So, according to Freud, people got two main types of pleasure from watching things: scopophilia, meaning the pleasure of simply watching attractive things, like kids enjoying colorful toys, or watching other people’s body in a sexual manner (turning them, in our minds, into objects for us to enjoy, specified Freud), and then there’s the ego, in which you go to a movie, sit down for 2 hours and forget about your pathetic little life and imagine you are the hero on the screen saving the world and getting the girl.

Obviously, everyone wants both, but you can’t lust over yourself, right? So what did the industries do? Easy! They were all old white men and there for their collective subconscious told them: let’s put the men for the ego because we can identify with them, and let’s put the females there for the male gaze because we like seeing them! :D (very similar to what you just said, isn’t it?)

Except, here’s the thing, who do women identify with? The male character? The woman who is there just to be a pretty thing? Damn, our egos are seriously damaged by this system.

So what is happening now? There is more female creators! Like Gail Simone and Sue DeConnick who conscious about the need female readers have of strong complex models to identify with! And they have created them! And they have shifted them away from their main purpose as ‘male gaze’ in the process! And now males are crying like babies that have had a toy taken away from them but women hare finally happy and being represented as equals in the industry!! 

So no, darling, it is not sexist or wrong of women wanting a better representation in media.

7) Seeing all this, I think it’s very clear how stupid and sexist it is to refer to the women who have been buying comics for a long time and slowly gained ground on being treated as equals by the industry as a vocal minority. 

So, you know, educate yourself, find other media, or fuck off.

(also you cited Twilight as an example and that’s fucking embarrassing dude wth? no wonder this is how you think)

Chantal Akerman at the Venice Film Festival, 1982 for her film Toute une Nuit.

“I think you see her all over contemporary art-cinema. I know that everybody is singing her praises now but if anything, I think her influence is still possibly understated. It’s enormous, which is one reason why it’s frustrating – In the immediate aftermath of her death, I thought the obituaries really undersold her, especially in the mainstream media, well at least in the more general interest publications – It was just like: feminist filmmaker, woman filmmaker, experimental filmmaker, all those labels seem really, really small when you think about what she did. There’s so many ways you can talk about what she did. I think for me, it was about this idea that you could make films that were both really formally rigorous and really personal at the same time. And you can introduce this formal rigor into narrative cinema… going back and forth between narrative and documentary, combining those modes, doing different kinds of narrative films, going back and forth between the cinema and the gallery, which is something we’re trying to explore with this program. I mean Akerman did all of it. She did all of it before a lot of people.”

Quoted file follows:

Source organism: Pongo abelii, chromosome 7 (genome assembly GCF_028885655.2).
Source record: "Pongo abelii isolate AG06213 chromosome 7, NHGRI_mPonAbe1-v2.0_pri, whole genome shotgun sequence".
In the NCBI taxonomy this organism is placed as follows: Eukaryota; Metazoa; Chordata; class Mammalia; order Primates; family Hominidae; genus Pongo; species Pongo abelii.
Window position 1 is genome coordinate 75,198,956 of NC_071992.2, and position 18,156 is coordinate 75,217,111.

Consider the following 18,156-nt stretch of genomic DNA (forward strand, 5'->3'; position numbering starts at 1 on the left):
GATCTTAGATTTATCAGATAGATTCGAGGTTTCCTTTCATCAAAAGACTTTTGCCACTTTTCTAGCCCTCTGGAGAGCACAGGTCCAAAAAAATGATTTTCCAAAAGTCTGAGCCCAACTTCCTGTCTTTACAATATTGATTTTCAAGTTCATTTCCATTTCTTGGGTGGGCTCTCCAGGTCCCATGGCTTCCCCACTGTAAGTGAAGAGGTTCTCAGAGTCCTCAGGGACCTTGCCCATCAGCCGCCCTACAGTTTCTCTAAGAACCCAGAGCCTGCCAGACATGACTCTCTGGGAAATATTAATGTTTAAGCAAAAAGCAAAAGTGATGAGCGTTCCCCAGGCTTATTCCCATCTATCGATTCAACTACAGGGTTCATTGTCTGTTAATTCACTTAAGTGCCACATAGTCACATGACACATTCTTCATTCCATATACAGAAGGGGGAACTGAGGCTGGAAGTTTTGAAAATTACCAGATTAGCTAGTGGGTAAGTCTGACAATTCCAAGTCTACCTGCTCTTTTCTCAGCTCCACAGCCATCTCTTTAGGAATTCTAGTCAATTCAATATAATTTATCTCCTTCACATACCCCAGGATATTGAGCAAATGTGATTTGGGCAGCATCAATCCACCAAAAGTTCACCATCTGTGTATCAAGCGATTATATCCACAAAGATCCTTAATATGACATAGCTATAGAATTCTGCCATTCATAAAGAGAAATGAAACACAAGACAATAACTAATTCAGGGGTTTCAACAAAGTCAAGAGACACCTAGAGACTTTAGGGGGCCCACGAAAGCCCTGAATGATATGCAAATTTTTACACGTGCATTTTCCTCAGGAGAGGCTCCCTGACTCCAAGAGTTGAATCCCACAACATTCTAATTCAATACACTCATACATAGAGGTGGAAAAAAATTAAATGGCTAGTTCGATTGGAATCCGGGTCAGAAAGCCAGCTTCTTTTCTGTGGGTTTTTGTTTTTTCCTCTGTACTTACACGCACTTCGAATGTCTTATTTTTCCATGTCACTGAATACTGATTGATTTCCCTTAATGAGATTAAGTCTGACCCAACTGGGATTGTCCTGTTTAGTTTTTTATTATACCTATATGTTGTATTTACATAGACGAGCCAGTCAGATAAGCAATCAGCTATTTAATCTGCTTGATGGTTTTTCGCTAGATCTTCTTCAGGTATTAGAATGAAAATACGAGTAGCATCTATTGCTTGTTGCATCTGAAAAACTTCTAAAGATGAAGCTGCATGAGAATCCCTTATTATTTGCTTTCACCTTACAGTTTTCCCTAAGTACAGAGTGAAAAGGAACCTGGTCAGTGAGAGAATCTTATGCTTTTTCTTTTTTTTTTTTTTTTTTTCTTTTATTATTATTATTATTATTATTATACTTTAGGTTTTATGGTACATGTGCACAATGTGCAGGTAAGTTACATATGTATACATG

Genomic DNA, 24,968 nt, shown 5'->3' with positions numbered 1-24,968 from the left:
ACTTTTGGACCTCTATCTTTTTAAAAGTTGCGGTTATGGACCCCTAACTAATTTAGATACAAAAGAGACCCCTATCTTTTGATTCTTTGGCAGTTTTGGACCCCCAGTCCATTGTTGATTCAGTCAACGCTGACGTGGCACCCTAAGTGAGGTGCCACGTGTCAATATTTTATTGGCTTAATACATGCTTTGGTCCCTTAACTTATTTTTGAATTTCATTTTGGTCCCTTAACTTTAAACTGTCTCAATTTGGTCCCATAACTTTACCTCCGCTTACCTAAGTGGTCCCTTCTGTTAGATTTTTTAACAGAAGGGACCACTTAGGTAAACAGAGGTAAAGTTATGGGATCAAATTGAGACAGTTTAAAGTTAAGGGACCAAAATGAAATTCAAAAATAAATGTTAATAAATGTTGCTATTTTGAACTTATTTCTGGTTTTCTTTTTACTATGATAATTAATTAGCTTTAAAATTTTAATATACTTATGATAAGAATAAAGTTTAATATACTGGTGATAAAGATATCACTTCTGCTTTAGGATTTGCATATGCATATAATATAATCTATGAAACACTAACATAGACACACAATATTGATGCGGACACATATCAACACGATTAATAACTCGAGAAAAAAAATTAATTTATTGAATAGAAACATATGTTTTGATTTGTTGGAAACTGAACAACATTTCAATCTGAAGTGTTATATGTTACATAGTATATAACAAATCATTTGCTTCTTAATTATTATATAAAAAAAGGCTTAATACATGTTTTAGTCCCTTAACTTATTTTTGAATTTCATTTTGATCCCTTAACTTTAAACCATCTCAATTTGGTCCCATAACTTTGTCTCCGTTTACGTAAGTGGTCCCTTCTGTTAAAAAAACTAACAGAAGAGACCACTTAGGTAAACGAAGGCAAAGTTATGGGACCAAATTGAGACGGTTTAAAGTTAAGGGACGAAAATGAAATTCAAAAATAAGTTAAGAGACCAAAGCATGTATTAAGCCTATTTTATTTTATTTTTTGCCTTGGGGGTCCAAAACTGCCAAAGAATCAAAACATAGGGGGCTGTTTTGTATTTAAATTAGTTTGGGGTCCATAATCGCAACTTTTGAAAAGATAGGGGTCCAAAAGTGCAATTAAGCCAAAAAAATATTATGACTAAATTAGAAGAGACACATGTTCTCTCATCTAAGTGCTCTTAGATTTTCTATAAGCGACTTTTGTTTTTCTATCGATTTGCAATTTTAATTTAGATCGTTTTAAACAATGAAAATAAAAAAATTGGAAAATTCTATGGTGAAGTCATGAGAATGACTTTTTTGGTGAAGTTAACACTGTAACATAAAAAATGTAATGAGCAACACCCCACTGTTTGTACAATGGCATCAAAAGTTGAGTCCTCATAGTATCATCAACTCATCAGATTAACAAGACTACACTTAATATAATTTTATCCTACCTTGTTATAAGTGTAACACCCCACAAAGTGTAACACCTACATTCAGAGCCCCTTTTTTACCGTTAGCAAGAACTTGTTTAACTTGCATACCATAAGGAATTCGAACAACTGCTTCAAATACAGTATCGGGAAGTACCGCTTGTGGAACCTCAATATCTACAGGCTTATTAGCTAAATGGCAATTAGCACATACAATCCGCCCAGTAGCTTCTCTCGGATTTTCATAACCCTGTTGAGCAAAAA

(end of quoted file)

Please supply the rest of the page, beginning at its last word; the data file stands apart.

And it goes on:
- Dennis Lim, Art of the RealFilm Comment podcast

anonymous asked:

What is male gaze?

The Gist: Women are the objects, and men are the subjects. Men are the ultimate decision makers on what makes a woman valuable and/or beautiful. Women are then expected to confirm. Women are sexualized in media to fulfill male fantasies, and then women in girls in everyday life are expected to perform to those standards. 

The term “male gaze” was coined by Laura Mulvey in her essay, “Visual Pleasure and Narrative Cinema”.  The Male gaze refers to the way that women are constantly objectified through the heterosexual male’s perspective. In her original article, Mulvey was talking about the male gaze in film: Women are objectified in movies, because it was (and still is) almost always a straight man behind the camera calling the shots. Today, I think the concept of the male gaze is relevant in almost all aspects of media…and life in general.

In all aspects of life, women are expected to conform to certain beauty norms that have been deemed attractive to men–thin, large breasts, shaved, wearing makeup, sexy–but not too sexy, and so on and so forth. The more general concept speaks to the idea that women should be constantly working on their appearance in order to appeal to men, because men get the final say on their value. 

For a more current application, I would definitely check out The Representation Project. It’s the same idea, which is that men get to dominate the messages about women that get sent out by the media. They are the ones who did the documentary MissRepresentation.

mathemagicalmlp  asked:

What were they doing with movies in the silent era that they're not doing now? I mean, isn't telling a visual story the best possible use of film?

Well first: what constitutes “good” or “bad” in film usage? I really love the movie Waking Life, which has little to no story – it’s just an animated exploration of philosophy.

Originally posted by the-ocean-in-one-drop

Or take music videos. What’s the story in Garbage’s Push It? I don’t know, but I find it profoundly effective.